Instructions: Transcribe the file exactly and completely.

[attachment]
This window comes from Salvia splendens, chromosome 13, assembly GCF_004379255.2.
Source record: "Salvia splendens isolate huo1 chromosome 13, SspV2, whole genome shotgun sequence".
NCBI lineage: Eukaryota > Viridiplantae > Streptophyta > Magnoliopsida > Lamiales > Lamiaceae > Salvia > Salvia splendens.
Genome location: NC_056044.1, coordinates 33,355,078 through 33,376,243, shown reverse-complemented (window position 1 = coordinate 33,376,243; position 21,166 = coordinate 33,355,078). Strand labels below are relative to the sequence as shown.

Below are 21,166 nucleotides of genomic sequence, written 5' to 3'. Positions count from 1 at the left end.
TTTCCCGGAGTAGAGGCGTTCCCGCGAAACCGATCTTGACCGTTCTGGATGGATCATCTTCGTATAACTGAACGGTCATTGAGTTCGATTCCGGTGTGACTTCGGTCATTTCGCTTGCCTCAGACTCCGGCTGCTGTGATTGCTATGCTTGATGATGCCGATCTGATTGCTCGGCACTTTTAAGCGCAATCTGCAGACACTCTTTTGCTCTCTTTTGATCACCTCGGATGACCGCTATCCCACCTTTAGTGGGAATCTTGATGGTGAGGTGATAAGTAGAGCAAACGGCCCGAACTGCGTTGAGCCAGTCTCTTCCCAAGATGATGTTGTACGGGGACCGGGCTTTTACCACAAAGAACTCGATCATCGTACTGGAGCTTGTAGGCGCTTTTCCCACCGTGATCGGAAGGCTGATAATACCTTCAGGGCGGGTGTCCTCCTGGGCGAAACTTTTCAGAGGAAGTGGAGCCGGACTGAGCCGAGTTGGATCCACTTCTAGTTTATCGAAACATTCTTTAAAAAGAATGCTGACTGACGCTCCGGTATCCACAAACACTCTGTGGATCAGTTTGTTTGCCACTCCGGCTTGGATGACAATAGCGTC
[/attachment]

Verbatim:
This window comes from Salvia splendens, chromosome 13, assembly GCF_004379255.2.
Source record: "Salvia splendens isolate huo1 chromosome 13, SspV2, whole genome shotgun sequence".
NCBI lineage: Eukaryota > Viridiplantae > Streptophyta > Magnoliopsida > Lamiales > Lamiaceae > Salvia > Salvia splendens.
Genome location: NC_056044.1, coordinates 33,355,078 through 33,376,243, shown reverse-complemented (window position 1 = coordinate 33,376,243; position 21,166 = coordinate 33,355,078). Strand labels below are relative to the sequence as shown.

Below are 21,166 nucleotides of genomic sequence, written 5' to 3'. Positions count from 1 at the left end.
TTTCCCGGAGTAGAGGCGTTCCCGCGAAACCGATCTTGACCGTTCTGGATGGATCATCTTCGTATAACTGAACGGTCATTGAGTTCGATTCCGGTGTGACTTCGGTCATTTCGCTTGCCTCAGACTCCGGCTGCTGTGATTGCTATGCTTGATGATGCCGATCTGATTGCTCGGCACTTTTAAGCGCAATCTGCAGACACTCTTTTGCTCTCTTTTGATCACCTCGGATGACCGCTATCCCACCTTTAGTGGGAATCTTGATGGTGAGGTGATAAGTAGAGCAAACGGCCCGAACTGCGTTGAGCCAGTCTCTTCCCAAGATGATGTTGTACGGGGACCGGGCTTTTACCACAAAGAACTCGATCATCGTACTGGAGCTTGTAGGCGCTTTTCCCACCGTGATCGGAAGGCTGATAATACCTTCAGGGCGGGTGTCCTCCTGGGCGAAACTTTTCAGAGGAAGTGGAGCCGGACTGAGCCGAGTTGGATCCACTTCTAGTTTATCGAAACATTCTTTAAAAAGAATGCTGACTGACGCTCCGGTATCCACAAACACTCTGTGGATCAGTTTGTTTGCCACTCCGGCTTGGATGACAATAGCGTC